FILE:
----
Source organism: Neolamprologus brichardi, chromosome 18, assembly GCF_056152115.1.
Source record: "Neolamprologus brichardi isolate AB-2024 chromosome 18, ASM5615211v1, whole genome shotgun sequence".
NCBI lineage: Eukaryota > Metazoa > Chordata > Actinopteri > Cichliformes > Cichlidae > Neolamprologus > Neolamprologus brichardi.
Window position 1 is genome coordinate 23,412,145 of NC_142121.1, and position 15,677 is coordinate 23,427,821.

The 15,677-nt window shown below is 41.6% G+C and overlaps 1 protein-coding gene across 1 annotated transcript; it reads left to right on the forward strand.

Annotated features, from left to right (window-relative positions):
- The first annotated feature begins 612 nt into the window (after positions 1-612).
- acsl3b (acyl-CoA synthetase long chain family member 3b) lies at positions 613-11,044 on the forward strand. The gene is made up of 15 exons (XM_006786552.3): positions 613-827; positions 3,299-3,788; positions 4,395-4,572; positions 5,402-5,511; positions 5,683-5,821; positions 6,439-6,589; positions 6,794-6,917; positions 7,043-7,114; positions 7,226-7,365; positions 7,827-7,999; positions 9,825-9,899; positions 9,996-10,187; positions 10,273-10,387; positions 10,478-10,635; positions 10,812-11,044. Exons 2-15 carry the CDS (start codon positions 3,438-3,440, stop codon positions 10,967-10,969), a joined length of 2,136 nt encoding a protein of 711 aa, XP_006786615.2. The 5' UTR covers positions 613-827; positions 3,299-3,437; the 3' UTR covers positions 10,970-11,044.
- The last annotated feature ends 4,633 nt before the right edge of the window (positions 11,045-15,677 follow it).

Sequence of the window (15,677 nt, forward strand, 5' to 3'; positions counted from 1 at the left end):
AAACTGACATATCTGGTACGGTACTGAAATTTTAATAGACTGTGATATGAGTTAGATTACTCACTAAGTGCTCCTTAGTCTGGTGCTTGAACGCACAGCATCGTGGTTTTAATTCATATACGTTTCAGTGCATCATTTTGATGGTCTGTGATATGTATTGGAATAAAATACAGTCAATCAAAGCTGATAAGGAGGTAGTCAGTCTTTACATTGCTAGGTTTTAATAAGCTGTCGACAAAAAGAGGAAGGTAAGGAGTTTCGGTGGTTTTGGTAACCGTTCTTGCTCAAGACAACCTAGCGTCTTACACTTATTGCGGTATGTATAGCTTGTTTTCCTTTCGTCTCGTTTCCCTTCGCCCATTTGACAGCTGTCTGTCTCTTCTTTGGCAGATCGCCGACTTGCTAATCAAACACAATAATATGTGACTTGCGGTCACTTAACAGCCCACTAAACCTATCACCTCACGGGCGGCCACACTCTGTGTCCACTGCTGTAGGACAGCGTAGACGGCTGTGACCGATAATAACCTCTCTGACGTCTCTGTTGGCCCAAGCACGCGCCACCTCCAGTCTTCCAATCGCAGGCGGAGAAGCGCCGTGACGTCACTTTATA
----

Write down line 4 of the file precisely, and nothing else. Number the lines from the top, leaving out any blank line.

Window position 1 is genome coordinate 23,412,145 of NC_142121.1, and position 15,677 is coordinate 23,427,821.